Fujifilm X-T50 First Impressions Philippines: X100VI Alternative?

Fujifilm X-T50 First Impressions Philippines: X100VI Alternative?

Initial verdict: The X-T50 is a notable upgrade from the 5-year-old X-T30, and while the film simulation dial might generate mixed opinions, the X-T50’s price might make users think twice about upgrading. 


  • The new kit lens performs great
  • IBIS works great
  • The film simulation dial is fun to use


  • The price jump from the X-T30II is huge

It’s been a five-year wait before we got an actual successor to the X-T30, and Fujifilm unveiled the X-T50 with bigger upgrades. The X-Txx series is often touted as a toned-down version of the brand’s flagship X-Tx series, but the X-T50 feels much closer to the X-T5 save for size. I got my hands on the X-T5 for our first impressions: we break it down to what’s new, what stays the same, and is it worth the upgrade.

Fujifilm X-T50 Philippines: What’s New?

What’s immediately noticeable with the X-T50 is the substantially larger handgrip, making it feel more like a DSLR compared to the X-T30. The increase in size for the handgrip makes the X-T50 easier to hold especially when you’re dealing with large lenses. Save for the larger handgrip area, the X-T50 has roughly the same footprint as the X-T30–making it still more compact than the X-T5.

When it comes to buttons and dials, the X-T50 left dial is now dedicated to selecting Fujifilm’s various film simulations. A lot of people are divided with this idea (this used to be for the drive mode, which is now relegated to a button) because some think that this move made the X-T50 feel more like an amateur camera.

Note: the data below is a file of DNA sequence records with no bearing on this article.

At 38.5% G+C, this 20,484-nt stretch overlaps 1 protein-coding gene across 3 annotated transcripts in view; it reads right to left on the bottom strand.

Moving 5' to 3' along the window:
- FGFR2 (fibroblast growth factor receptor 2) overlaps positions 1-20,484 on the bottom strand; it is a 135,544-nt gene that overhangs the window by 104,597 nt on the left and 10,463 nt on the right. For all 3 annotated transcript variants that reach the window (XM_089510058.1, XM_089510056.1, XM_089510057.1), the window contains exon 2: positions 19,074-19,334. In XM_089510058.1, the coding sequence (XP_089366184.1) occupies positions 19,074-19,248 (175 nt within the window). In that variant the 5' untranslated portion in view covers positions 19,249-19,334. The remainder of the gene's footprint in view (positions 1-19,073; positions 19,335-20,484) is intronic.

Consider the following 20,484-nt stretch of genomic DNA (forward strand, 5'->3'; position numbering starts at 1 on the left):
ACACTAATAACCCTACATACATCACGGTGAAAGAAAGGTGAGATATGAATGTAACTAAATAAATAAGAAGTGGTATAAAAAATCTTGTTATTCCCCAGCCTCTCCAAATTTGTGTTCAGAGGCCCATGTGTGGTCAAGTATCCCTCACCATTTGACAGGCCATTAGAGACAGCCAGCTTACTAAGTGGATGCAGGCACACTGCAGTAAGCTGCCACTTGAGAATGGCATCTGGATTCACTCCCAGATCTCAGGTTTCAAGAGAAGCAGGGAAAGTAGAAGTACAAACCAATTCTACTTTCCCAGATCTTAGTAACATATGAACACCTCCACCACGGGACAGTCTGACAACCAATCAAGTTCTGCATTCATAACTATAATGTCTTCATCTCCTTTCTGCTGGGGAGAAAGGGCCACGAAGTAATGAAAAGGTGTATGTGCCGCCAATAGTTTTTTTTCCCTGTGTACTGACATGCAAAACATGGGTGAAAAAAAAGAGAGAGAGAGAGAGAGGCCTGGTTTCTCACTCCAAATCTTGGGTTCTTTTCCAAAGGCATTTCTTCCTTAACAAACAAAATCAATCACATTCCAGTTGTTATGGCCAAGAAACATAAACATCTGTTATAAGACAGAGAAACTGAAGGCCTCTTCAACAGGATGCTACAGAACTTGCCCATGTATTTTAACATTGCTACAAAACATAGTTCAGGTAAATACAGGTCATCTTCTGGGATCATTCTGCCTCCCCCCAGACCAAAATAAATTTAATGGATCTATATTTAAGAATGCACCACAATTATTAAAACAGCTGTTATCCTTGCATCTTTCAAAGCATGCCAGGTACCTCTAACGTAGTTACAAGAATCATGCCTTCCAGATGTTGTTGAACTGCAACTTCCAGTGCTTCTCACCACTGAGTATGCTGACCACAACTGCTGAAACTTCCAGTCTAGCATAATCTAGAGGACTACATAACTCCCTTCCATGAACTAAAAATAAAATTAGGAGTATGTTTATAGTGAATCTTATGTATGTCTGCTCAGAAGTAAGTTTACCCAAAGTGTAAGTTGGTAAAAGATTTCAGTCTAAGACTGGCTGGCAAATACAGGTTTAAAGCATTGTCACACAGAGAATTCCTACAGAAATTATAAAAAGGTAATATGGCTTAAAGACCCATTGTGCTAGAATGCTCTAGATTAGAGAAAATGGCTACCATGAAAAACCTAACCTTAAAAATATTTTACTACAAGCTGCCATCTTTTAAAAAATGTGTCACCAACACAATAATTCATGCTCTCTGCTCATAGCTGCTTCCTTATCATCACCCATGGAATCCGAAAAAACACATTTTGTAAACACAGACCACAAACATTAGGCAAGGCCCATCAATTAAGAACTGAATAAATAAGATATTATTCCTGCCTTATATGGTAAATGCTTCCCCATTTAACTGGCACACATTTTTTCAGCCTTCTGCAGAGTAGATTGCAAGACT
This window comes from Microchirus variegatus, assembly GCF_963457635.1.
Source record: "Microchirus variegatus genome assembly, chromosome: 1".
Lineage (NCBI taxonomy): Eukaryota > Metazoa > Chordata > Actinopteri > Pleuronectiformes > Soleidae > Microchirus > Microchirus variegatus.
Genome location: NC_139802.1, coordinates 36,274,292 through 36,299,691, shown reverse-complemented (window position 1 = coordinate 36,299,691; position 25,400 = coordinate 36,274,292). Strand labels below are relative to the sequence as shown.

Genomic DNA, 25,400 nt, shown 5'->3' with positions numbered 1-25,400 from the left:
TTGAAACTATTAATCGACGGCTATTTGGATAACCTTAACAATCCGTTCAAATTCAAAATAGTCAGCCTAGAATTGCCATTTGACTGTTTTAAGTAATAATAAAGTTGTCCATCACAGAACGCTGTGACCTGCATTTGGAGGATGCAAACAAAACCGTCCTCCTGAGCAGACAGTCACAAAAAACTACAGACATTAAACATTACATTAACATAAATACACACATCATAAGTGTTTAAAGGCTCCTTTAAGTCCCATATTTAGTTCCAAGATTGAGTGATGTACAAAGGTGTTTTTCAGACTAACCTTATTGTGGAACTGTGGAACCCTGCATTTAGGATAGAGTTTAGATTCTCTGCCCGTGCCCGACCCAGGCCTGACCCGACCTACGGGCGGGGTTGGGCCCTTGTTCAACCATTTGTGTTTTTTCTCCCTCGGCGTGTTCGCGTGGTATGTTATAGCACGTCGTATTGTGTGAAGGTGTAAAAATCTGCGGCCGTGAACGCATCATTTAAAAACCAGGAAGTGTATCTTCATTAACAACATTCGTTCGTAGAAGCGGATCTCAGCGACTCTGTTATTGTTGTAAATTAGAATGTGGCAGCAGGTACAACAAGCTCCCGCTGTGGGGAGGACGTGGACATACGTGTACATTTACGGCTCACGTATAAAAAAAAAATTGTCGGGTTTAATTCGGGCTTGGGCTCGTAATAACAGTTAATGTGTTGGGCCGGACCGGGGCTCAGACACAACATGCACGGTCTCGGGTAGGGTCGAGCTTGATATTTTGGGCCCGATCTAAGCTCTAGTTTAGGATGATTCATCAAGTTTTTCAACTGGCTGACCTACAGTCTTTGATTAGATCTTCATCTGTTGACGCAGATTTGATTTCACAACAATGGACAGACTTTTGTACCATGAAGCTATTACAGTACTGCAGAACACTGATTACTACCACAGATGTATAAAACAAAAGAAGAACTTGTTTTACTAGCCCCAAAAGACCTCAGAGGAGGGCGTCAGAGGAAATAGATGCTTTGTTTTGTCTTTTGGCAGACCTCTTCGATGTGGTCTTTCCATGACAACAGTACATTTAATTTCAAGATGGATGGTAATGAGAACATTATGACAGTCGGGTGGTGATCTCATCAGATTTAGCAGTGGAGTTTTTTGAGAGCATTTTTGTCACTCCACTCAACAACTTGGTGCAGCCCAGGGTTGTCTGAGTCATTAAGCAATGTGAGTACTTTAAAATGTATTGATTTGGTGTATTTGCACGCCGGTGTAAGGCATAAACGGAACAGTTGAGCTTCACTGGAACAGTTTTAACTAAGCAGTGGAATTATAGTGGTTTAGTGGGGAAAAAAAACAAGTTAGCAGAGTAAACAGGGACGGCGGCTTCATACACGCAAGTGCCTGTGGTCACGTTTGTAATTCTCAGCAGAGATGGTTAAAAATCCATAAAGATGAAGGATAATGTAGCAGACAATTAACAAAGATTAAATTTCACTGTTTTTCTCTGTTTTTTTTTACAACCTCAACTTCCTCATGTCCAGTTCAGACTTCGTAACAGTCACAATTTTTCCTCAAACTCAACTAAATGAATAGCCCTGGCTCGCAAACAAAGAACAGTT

The film simulation dial is not a new idea–digital cameras from the 2000s have a similar concept as well. The only difference is that the X-T50’s new dial gives you straightforward access to all of Fujifilm’s popular film simulations–including the Reala Ace that is found on the GFX100 II and X100VI. As someone who used the X-T50 for a few days, I found the film simulation dial convenient since it allows me to quickly switch color profiles for my desired look with my photos.

The biggest upgrade of the X-T50 is with the internals, as you get the same setup found on the X100VI and X-T5: a 40.2-megapixel X-Trans 5 HR sensor with IBIS that can compensate for up to 6 stops, and improved autofocusing with AI subject detection and tracking AF for videos.

Speaking of videos, the X-T50 can also shoot at up to 6.2K resolution at 30FPS. Just like the X100VI, the X-T50 is a stills-first camera, but having flexible video recording options is a nice feature to have.

Together with the X-T50, Fujifilm is also introducing a new kit lens with the XF 16-50mm f/2.8-4.8 R LM WR. This lens replaces the popular XF 18-55mm F/2.8-4 R LM OIS, and it has its pros and cons. The XF 16-50 is roughly the same size as the XF 18-55, and sacrifices OIS and a slower aperture on the long end for an internal zoom design. The new kit lens has weather resistance–but you need to buy a filter to give it full weather resistance.